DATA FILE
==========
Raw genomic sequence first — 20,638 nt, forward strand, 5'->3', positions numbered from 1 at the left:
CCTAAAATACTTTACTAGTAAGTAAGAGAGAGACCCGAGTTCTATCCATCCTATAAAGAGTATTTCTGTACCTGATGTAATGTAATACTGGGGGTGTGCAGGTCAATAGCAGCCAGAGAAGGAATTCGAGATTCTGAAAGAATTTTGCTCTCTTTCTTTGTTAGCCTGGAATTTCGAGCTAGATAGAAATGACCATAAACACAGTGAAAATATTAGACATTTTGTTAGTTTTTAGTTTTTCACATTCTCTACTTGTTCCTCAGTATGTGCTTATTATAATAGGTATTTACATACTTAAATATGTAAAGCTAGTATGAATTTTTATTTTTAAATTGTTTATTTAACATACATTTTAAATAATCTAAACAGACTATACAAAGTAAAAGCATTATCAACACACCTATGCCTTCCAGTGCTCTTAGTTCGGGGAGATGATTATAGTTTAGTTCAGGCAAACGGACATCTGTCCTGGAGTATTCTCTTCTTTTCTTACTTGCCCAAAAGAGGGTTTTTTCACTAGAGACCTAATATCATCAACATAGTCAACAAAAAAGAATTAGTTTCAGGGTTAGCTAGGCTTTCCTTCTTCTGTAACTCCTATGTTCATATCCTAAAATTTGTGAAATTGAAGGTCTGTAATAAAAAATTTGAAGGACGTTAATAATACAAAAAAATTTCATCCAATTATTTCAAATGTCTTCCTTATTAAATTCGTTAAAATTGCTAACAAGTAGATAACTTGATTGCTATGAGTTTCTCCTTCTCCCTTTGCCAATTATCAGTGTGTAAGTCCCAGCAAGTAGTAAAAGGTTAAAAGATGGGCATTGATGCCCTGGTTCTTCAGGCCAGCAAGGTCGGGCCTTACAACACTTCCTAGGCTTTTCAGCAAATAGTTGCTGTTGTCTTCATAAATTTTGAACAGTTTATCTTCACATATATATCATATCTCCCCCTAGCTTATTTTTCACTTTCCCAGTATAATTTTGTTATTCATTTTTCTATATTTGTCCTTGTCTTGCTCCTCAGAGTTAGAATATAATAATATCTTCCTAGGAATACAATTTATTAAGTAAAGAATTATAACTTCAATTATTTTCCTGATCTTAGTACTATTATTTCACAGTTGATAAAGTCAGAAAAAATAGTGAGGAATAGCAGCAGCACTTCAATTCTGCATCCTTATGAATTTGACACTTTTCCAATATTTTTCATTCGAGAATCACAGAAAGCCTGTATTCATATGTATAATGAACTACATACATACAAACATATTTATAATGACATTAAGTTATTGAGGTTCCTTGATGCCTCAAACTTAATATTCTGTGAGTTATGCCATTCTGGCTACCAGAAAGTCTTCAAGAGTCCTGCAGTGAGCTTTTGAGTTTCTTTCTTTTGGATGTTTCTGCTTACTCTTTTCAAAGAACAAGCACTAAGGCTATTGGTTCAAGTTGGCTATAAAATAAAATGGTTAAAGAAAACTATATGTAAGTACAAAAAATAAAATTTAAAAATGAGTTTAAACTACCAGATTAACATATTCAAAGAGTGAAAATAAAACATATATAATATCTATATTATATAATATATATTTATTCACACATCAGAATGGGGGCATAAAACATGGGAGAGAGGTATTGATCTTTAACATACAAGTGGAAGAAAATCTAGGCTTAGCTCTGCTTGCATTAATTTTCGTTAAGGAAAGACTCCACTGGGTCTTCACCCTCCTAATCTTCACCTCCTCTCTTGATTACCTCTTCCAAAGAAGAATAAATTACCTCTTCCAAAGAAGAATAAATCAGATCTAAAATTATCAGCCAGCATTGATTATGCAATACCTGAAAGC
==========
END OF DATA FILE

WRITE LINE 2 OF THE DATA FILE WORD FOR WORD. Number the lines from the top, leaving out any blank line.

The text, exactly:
CCTAAAATACTTTACTAGTAAGTAAGAGAGAGACCCGAGTTCTATCCATCCTATAAAGAGTATTTCTGTACCTGATGTAATGTAATACTGGGGGTGTGCAGGTCAATAGCAGCCAGAGAAGGAATTCGAGATTCTGAAAGAATTTTGCTCTCTTTCTTTGTTAGCCTGGAATTTCGAGCTAGATAGAAATGACCATAAACACAGTGAAAATATTAGACATTTTGTTAGTTTTTAGTTTTTCACATTCTCTACTTGTTCCTCAGTATGTGCTTATTATAATAGGTATTTACATACTTAAATATGTAAAGCTAGTATGAATTTTTATTTTTAAATTGTTTATTTAACATACATTTTAAATAATCTAAACAGACTATACAAAGTAAAAGCATTATCAACACACCTATGCCTTCCAGTGCTCTTAGTTCGGGGAGATGATTATAGTTTAGTTCAGGCAAACGGACATCTGTCCTGGAGTATTCTCTTCTTTTCTTACTTGCCCAAAAGAGGGTTTTTTCACTAGAGACCTAATATCATCAACATAGTCAACAAAAAAGAATTAGTTTCAGGGTTAGCTAGGCTTTCCTTCTTCTGTAACTCCTATGTTCATATCCTAAAATTTGTGAAATTGAAGGTCTGTAATAAAAAATTTGAAGGACGTTAATAATACAAAAAAATTTCATCCAATTATTTCAAATGTCTTCCTTATTAAATTCGTTAAAATTGCTAACAAGTAGATAACTTGATTGCTATGAGTTTCTCCTTCTCCCTTTGCCAATTATCAGTGTGTAAGTCCCAGCAAGTAGTAAAAGGTTAAAAGATGGGCATTGATGCCCTGGTTCTTCAGGCCAGCAAGGTCGGGCCTTACAACACTTCCTAGGCTTTTCAGCAAATAGTTGCTGTTGTCTTCATAAATTTTGAACAGTTTATCTTCACATATATATCATATCTCCCCCTAGCTTATTTTTCACTTTCCCAGTATAATTTTGTTATTCATTTTTCTATATTTGTCCTTGTCTTGCTCCTCAGAGTTAGAATATAATAATATCTTCCTAGGAATACAATTTATTAAGTAAAGAATTATAACTTCAATTATTTTCCTGATCTTAGTACTATTATTTCACAGTTGATAAAGTCAGAAAAAATAGTGAGGAATAGCAGCAGCACTTCAATTCTGCATCCTTATGAATTTGACACTTTTCCAATATTTTTCATTCGAGAATCACAGAAAGCCTGTATTCATATGTATAATGAACTACATACATACAAACATATTTATAATGACATTAAGTTATTGAGGTTCCTTGATGCCTCAAACTTAATATTCTGTGAGTTATGCCATTCTGGCTACCAGAAAGTCTTCAAGAGTCCTGCAGTGAGCTTTTGAGTTTCTTTCTTTTGGATGTTTCTGCTTACTCTTTTCAAAGAACAAGCACTAAGGCTATTGGTTCAAGTTGGCTATAAAATAAAATGGTTAAAGAAAACTATATGTAAGTACAAAAAATAAAATTTAAAAATGAGTTTAAACTACCAGATTAACATATTCAAAGAGTGAAAATAAAACATATATAATATCTATATTATATAATATATATTTATTCACACATCAGAATGGGGGCATAAAACATGGGAGAGAGGTATTGATCTTTAACATACAAGTGGAAGAAAATCTAGGCTTAGCTCTGCTTGCATTAATTTTCGTTAAGGAAAGACTCCACTGGGTCTTCACCCTCCTAATCTTCACCTCCTCTCTTGATTACCTCTTCCAAAGAAGAATAAATTACCTCTTCCAAAGAAGAATAAATCAGATCTAAAATTATCAGCCAGCATTGATTATGCAATACCTGAAAGC